Sterling dropped to a two-month low in early trading as the market reacted to Prime Minister Theresa May’s talk of a ‘hard’ Brexit.
The pound fell to $1.21, its lowest level since the end of October, following May’s interview with Sky News at the weekend during which she said Britain could not retain “bits of EU membership”.
The FTSE 100 was up 0.27 per cent at 7,229, supported by the weaker pound and strong trading in the US at the end of last week.
Spreadex’s Connor Campbell told Sharecast: “The main driver of the index’s growth seemed to be the latest plunge from the pound, which dropped by 0.8 per cent against both the dollar and the euro following Theresa May’s Sky News interview at the weekend. The Prime Minister’s comments were read as falling decidedly on the ‘hard’ end of the Brexit spectrum, with ‘control of [the UK’s] borders’ likely to be prioritised over continued access to the single market.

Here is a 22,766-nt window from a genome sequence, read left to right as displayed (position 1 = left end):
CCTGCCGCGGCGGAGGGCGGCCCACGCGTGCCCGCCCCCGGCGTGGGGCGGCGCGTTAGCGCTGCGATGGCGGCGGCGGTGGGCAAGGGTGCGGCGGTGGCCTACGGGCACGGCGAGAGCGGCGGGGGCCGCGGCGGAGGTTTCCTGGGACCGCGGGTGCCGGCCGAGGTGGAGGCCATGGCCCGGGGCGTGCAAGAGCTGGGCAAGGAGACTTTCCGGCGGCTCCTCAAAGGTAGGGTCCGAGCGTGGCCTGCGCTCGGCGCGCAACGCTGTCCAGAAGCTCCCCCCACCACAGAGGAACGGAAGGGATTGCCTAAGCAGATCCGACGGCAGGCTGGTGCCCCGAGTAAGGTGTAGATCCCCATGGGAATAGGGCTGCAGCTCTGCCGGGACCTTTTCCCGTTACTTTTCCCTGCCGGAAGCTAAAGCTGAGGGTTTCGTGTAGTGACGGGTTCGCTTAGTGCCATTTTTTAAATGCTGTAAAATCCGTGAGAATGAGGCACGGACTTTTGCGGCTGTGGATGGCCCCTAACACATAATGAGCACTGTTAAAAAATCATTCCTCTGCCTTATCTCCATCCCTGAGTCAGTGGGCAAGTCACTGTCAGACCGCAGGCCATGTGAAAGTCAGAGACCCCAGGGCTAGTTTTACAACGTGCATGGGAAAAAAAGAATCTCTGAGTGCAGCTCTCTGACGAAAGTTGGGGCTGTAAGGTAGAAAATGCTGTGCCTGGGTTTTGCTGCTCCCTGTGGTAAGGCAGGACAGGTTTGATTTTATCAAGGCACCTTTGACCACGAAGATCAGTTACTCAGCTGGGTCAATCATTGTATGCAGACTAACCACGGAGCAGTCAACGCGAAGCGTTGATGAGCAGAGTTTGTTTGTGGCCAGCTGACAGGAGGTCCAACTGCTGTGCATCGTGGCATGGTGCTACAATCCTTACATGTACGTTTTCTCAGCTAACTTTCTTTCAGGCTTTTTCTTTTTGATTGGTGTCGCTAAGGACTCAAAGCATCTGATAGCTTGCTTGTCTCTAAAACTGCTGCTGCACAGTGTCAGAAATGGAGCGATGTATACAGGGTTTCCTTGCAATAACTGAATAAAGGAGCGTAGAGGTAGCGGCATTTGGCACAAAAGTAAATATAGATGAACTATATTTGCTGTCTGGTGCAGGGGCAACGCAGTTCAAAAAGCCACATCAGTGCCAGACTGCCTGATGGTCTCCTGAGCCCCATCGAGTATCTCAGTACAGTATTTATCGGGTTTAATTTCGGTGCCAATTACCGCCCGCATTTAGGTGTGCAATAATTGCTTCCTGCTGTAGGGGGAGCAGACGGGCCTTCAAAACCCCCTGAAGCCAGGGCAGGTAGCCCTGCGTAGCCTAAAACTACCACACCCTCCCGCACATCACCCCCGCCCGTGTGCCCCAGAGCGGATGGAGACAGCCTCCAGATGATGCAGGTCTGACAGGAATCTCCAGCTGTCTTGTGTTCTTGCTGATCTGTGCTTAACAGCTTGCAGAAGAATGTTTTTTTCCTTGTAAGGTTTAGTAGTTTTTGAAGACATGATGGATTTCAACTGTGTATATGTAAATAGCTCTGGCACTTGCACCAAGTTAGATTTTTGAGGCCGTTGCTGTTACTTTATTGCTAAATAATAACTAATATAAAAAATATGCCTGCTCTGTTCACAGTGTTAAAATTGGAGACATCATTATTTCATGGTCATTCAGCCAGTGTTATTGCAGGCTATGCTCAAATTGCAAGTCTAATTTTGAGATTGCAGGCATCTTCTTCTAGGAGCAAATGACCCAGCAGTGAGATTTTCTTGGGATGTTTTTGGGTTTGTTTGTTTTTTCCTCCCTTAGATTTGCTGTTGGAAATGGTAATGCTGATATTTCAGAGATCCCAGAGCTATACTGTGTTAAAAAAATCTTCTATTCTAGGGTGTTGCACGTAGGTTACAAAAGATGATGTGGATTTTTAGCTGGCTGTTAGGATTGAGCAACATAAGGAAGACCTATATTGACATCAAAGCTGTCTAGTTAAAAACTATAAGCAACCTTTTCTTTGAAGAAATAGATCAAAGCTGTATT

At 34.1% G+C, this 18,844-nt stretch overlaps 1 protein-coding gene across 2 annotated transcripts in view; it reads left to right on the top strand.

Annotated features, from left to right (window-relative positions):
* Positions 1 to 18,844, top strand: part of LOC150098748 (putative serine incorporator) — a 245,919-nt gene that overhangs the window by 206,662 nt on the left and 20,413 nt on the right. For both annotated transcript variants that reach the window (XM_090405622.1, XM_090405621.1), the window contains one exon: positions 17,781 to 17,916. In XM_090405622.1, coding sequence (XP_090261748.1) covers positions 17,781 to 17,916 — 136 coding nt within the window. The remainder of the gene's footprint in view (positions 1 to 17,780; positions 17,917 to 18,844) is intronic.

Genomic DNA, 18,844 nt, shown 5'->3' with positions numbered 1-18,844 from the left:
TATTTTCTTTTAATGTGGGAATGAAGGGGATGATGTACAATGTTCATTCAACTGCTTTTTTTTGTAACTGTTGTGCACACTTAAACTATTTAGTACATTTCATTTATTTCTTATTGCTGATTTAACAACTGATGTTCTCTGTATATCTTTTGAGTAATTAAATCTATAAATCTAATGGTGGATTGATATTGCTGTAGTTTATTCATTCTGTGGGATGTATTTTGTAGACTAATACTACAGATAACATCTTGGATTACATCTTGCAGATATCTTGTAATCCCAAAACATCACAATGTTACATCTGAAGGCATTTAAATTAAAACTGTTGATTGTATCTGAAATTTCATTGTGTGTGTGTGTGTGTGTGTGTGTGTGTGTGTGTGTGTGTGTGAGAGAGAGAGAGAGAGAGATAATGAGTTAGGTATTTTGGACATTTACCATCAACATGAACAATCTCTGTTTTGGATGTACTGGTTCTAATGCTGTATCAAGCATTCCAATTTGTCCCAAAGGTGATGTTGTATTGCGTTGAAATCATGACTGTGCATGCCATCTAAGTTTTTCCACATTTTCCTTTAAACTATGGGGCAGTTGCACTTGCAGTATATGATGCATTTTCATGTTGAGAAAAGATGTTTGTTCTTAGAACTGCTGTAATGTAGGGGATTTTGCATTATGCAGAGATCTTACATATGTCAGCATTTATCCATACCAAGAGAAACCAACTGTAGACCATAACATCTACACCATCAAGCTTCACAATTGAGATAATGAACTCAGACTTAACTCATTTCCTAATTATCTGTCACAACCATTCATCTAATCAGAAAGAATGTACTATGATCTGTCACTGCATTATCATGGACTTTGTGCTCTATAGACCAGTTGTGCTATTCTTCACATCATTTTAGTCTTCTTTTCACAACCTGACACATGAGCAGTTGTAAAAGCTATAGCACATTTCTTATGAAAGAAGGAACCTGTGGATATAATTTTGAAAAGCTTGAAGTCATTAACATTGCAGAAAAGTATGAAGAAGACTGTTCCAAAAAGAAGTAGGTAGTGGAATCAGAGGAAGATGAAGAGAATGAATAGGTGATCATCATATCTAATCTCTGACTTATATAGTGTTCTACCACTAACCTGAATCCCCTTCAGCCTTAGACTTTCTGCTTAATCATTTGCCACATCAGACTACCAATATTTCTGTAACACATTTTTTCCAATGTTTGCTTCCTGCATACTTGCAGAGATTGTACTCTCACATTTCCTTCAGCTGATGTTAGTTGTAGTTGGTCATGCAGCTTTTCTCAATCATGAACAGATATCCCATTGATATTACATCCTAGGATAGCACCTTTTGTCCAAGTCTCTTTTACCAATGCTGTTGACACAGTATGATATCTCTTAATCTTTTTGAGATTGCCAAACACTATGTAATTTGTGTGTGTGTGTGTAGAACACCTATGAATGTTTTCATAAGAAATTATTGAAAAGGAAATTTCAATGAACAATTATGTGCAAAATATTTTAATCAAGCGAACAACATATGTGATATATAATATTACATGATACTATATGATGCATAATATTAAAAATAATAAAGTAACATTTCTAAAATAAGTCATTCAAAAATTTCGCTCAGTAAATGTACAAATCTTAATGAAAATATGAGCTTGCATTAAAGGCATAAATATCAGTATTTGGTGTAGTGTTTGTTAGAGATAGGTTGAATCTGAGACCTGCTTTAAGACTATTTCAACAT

“This left sterling at a rough two-month low against both the dollar and the euro, something that in turn spurred the FTSE on by another 30 points. That means the UK index is hovering around the 7230 mark, around 10 points shy of the intraday peak it struck soon after the bell.”